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Suicide prevention: Sixth Report of Session 2016–17

Report, together with formal minutes relating to the report

In December 2016, we published an interim report on suicide prevention in order to help inform the Government’s updated suicide prevention strategy. We welcome the Government’s recent focus on suicide prevention and mental health, and the publication of its update to the strategy in the form of a progress report, the third of its kind. We subsequently heard further evidence on the progress report from stakeholders and this report builds on our initial findings and takes account of their views.

The clear message we have heard throughout our inquiry is that suicide is preventable. The current rate of suicide is unacceptable and is likely to under-represent the true scale of this avoidable loss of life.

We agree with witnesses to our inquiry that the underlying strategy is essentially sound but that the key problem lies with inadequate implementation. Whilst we welcome the fact that 95% of local authorities now have a suicide prevention plan in place or in development, we are concerned that there is currently little or no information about the quality of those plans. It is not enough simply to count the number of plans in existence—there must be a clear, effective quality assurance process and implementation at local and national level.

We welcome the provision of funding for suicide prevention but we are concerned that it will be too little and too late to implement the strategy as effectively as required. We call on the Government to set out how it will make sure that funding is available for the actions outlined in the strategy.
Recognising the need to reach people who are at risk of suicide but not in contact with any health services, we welcome the role of the voluntary sector and the importance of those working in non-clinical settings. A joined-up approach is essential and local authorities’ suicide prevention plans should include a strategy for reaching those who are unlikely to access traditional services, particularly men. We recognise the importance of ongoing work to tackle stigma and build public confidence to discuss mental health. We are pleased that Health Education England and Public Health England are reviewing the training materials for staff working in front-line settings to help them to recognise and provide initial help and signposting for individuals who are in distress.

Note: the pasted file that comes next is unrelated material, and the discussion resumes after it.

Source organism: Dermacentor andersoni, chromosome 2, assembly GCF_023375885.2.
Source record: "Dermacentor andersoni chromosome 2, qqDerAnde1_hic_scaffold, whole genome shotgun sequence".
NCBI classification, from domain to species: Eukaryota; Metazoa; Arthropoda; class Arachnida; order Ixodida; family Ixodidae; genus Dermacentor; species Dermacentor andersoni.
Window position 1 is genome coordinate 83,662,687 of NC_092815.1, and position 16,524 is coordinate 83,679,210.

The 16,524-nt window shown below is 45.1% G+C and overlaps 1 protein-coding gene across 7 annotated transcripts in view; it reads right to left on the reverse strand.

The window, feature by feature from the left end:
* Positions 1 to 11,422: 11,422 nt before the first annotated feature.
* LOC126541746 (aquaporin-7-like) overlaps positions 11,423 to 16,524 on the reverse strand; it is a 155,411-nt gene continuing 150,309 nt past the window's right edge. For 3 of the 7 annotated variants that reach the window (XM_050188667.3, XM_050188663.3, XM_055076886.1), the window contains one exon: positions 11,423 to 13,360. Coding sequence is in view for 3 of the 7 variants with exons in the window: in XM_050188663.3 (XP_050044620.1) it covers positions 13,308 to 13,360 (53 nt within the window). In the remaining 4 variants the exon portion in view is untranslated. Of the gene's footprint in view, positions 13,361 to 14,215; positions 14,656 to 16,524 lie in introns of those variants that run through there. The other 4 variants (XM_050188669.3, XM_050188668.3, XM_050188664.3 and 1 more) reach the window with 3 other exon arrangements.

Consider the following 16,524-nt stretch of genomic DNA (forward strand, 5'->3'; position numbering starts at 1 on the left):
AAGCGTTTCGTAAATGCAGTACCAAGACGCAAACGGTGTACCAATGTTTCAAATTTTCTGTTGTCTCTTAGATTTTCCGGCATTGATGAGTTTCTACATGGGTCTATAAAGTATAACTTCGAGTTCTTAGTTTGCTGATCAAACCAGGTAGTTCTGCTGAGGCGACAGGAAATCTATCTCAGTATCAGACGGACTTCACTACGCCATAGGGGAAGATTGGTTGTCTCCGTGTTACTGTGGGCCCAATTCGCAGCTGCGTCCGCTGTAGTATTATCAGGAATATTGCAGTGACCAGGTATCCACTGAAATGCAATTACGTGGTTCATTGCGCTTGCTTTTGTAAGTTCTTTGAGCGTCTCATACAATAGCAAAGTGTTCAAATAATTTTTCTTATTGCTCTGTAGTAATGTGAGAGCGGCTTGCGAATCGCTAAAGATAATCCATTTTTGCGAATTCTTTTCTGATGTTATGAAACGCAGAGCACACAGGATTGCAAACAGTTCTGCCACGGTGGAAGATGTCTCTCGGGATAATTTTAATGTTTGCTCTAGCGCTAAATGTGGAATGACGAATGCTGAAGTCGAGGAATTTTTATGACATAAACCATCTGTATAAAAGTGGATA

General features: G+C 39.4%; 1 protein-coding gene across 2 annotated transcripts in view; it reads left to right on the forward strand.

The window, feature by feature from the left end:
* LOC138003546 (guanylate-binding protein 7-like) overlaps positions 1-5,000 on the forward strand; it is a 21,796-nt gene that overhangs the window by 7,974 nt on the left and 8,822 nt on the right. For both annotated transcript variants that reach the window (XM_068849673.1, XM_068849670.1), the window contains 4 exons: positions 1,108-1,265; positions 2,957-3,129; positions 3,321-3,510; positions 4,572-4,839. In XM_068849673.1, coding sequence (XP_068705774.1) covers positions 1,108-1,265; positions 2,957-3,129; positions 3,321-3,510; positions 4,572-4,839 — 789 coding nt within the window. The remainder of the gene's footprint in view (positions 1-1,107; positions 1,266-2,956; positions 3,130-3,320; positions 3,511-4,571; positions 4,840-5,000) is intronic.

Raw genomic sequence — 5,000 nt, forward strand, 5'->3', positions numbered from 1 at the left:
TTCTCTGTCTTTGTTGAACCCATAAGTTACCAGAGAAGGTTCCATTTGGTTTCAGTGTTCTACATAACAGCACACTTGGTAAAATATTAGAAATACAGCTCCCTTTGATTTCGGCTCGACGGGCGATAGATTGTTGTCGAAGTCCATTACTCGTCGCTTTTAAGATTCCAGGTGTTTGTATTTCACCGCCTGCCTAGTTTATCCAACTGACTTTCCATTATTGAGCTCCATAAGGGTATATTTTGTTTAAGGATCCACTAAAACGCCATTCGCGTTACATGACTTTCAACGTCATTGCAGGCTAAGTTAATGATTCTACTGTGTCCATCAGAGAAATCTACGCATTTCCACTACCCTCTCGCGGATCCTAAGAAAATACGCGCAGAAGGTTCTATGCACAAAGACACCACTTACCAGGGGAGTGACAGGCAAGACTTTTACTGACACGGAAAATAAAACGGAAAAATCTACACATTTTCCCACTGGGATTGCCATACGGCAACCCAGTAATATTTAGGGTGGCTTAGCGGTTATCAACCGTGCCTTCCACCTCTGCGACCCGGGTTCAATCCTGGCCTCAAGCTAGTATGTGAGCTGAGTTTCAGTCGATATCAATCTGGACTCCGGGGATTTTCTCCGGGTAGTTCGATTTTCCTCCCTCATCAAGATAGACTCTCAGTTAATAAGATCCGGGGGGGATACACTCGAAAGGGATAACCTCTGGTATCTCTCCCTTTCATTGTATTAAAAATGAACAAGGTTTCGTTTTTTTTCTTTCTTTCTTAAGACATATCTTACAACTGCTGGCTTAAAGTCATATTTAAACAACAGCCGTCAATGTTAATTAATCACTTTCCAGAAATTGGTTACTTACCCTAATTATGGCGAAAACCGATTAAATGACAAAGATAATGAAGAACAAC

We heard evidence that clinicians sometimes fail to recognise patients who are suicidal. We call on the General Medical Council, Royal College of General Practitioners and Health Education England to improve training for students and clinicians in the assessment of suicide risk.

We are disappointed that the Government has not adopted our recommendation that all patients who are discharged from inpatient care should receive follow up within three days. We remain concerned that the ongoing workforce shortfall is the key barrier to this goal. We call on the Government to resource crisis resolution home treatment teams, to establish and sustain liaison psychiatry services in all acute hospitals and to implement the Mental Health Taskforce recommendations.

Self-harm is the single biggest indicator of suicide risk. We agree with the Government that it is unacceptable that only 60% of people who present at emergency departments for self-harm receive a psychosocial assessment. As well as a guaranteed psychosocial assessment, all patients presenting with self-harm should have a safety plan.

We are disappointed with the lack of progress on the promotion of the Consensus Statement on information sharing as this could save lives, and by the lack of proposals for action in the progress report.

Throughout our inquiry we heard from bereaved families about the devastating and lasting impact of suicide. Those bereaved in this way are themselves at far greater risk and high quality support for individuals bereaved by suicide must be included in suicide prevention plans.

Irresponsible media reporting can have a damaging effect on vulnerable people. We recognise and commend the important work done by Samaritans in this area and urge the Department of Health and Public Health England to be vocal and proactive in supporting their work. The IPSO Editors’ Code of Practice and the Ofcom Broadcasting Code should be strengthened to ensure that detailed descriptions of suicide methods, particularly those that are new or emerging, and locations which could be a precedent for other vulnerable individuals are not presented or portrayed.

Unreliable and inaccurate data hampers suicide prevention. It is difficult to reliably assess which public health initiatives are the most effective without consistency in the recording of suicide. We are disappointed that the Government has not committed to look at this in more detail or to review the standard of proof for conclusions of death by suicide. We consider it essential that there is better guidance for coroners to reduce the number of hard-to-code narrative conclusions and that there is rapid communication between all agencies so that local public health teams are aware of possible clusters or new methods so that early preventative action can be taken.

If the Government wishes to be truly ambitious in reducing the toll of suicide, there are many further steps which it could take, as set out in this report. The Government must prioritise effective implementation because without it, any strategy is of very limited value.